• QuintoAndar, a Brazil-based startup that created an innovative digital apartment rental platform, raised R$ 250 million ($64 million) in Series C funding. General Atlantic led the round, and was joined by investors including Kaszek Ventures, Ruane, Cunniff & Goldfarb, Qualcomm Ventures and QED.
• Fluidic Analytics Ltd, a U.K.-based developer of tools that analyze proteins and other biomolecular species, raised $31 million in funding. Draper Esprit led the round, and was joined by investors including Delin Ventures, BGF, IQ Capital and Amadeus Capital Partners.
• Eko, a Thailand-based provider of a mobile collaboration and communications platform for businesses, raised $20 million in Series B funding. SMDV led the round, and was joined by investors including RedBeat Ventures, AirAsia’s investment arm, Gobi Partners, and East Ventures.
• The High Note, a Los Angeles-based cannabis company, raised $15 million in funding. The investor is Gotham Green Partners.
• Securitize, a San Francisco-based issuance platform for asset-backed security tokens on the blockchain, raised $12.75 million in Series A funding. Blockchain Capital led the round, and was joined by investors including Global Brain, Xpring fund and Coinbase Ventures.
• Zizoo, a Berlin-based boat booking vacation platform, raised €6.5 million ($7.4 million) in Series A funding. Revo Capital led the round, and was joined by investors including Coparion, Check24 Ventures, PUSH Ventures, MairDumont Ventures, aws Founders Fund, Axel Springer Digital Ventures and Russmedia International.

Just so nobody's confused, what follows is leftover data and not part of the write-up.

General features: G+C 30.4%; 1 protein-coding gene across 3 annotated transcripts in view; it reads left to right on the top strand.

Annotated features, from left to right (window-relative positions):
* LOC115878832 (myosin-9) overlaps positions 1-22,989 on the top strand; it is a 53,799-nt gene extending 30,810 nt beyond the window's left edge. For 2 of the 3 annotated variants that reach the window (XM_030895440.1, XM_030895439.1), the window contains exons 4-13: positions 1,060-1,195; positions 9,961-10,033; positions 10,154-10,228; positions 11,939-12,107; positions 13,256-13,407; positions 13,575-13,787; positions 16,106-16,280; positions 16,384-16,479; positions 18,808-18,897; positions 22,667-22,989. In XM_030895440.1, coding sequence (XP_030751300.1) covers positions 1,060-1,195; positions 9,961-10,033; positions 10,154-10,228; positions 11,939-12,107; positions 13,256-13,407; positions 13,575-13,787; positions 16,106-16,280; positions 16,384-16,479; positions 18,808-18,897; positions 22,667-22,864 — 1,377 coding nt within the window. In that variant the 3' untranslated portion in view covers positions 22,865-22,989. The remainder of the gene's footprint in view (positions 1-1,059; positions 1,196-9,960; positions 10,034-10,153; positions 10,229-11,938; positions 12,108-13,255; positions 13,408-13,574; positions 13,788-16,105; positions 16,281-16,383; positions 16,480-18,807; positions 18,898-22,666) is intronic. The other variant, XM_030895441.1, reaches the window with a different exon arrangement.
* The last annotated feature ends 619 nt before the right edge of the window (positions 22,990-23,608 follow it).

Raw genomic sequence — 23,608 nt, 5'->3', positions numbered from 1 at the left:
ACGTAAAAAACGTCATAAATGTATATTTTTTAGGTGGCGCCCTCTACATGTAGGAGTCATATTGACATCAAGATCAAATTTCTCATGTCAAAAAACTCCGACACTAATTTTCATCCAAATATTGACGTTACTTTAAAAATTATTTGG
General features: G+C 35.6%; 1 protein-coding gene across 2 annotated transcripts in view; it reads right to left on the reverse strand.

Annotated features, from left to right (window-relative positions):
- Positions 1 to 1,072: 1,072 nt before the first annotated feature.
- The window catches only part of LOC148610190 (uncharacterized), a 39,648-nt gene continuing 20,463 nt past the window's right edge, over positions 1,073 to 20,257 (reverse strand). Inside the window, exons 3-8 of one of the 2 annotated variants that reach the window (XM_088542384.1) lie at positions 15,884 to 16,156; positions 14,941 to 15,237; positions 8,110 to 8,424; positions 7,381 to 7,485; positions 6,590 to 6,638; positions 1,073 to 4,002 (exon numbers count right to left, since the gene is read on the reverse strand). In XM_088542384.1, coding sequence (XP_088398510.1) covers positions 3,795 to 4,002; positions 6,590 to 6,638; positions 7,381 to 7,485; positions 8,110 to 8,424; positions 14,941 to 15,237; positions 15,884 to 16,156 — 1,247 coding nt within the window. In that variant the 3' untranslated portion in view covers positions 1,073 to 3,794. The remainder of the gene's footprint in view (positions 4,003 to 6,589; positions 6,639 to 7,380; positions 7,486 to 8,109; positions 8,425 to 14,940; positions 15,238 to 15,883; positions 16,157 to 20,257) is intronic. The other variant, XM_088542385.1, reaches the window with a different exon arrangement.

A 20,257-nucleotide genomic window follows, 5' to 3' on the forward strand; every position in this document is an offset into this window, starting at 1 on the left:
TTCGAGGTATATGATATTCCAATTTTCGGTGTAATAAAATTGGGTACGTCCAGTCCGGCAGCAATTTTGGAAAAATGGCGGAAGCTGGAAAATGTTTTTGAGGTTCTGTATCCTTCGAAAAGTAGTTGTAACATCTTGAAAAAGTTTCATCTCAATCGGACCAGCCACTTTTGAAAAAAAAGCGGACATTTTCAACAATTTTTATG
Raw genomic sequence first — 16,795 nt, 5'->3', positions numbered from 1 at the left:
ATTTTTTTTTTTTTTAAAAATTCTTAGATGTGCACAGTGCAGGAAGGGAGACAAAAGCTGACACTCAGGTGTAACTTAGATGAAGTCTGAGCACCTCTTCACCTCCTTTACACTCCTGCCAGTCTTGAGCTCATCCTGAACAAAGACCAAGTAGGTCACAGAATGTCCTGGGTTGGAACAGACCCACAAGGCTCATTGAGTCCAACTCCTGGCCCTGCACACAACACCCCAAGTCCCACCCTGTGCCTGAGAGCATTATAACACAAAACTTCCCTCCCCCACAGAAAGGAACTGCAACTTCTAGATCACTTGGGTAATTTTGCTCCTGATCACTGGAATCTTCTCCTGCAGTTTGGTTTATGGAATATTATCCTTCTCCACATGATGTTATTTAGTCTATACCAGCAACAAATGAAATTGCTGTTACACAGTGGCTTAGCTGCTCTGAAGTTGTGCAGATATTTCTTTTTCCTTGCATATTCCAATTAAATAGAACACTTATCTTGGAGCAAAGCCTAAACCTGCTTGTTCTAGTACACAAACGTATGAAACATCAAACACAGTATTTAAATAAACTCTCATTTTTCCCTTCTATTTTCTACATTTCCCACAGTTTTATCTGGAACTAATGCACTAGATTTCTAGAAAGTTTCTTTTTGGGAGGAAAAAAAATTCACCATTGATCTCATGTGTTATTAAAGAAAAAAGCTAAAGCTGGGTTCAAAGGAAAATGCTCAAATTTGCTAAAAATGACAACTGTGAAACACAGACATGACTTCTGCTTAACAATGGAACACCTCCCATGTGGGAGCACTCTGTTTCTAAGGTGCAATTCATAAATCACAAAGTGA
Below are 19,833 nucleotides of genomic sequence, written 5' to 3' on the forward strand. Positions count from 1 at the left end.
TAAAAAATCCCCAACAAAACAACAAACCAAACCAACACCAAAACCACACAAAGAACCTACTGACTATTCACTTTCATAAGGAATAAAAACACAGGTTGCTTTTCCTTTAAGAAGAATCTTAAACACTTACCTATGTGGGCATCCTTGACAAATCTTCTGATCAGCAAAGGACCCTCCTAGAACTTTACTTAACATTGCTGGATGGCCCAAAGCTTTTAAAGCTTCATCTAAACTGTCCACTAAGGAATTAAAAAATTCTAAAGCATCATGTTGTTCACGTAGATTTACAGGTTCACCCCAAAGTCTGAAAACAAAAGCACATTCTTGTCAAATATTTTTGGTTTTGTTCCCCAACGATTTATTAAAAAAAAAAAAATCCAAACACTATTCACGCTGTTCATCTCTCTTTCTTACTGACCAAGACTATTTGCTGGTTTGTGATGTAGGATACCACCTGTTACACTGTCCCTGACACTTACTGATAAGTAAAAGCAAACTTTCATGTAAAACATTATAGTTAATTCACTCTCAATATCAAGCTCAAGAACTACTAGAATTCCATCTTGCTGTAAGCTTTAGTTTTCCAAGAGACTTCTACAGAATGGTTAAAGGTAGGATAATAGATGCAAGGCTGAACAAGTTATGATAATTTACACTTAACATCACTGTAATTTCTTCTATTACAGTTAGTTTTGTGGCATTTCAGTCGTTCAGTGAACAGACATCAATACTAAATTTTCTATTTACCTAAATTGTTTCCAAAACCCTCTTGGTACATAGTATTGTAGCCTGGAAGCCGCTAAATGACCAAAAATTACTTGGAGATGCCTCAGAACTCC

• Yanu, an Estonia-based AI-powered robotic bartender, has secured $1 million in funding, according to a source at the firm. The investor was Robolab.
HEALTH AND LIFE SCIENCES DEALS
PRIVATE EQUITY DEALS
• Koch Equity Development, the private equity division of Koch Industries, agreed to invest $500 million in Getty Images, a Seattle-based photography subscription service.
• Everwatch, a portfolio company of Enlightenment Capital, acquired Dynamic Engineering Solutions, an Ashburn, Va.-based provider of cloud and network administration solutions for the intelligence community. Financial terms weren’t disclosed.
• Atar Capital acquired Microcel Corporation, a Canada-based distributor of tech products. Financial terms weren’t disclosed.
• Wind Point Partners agreed to buy The Kleinfelder Group Inc, a San Diego, Calif.-based provider of designs, testing, and program management services to clients. Financial terms weren’t disclosed.
• Andina Acquisition Corp. II, a Bogotá, Colombia-based SPAC formed to acquire a business in the Americas, filed for a $100 million offering. Multiple Equilibria Capital’s Julio Torres is CEO. Cowen and Craig-Hallum Capital are underwriters. It plans to list on the Nasdaq as “ANDAU.” Read more.
• Chardan Healthcare Acquisition Corp., a New York-based SPAC, for a $70 million IPO. Chardan Capital Markets’ Jonas Grossman is CEO. Chardan is underwriter in the deal. It plans to list on the NYSE as “CHACU.” Read more.
• XP Investimentos SA, a Brazilian financial services firm, is weighing an IPO on the Nasdaq. General Atlantic backs the firm. Read more.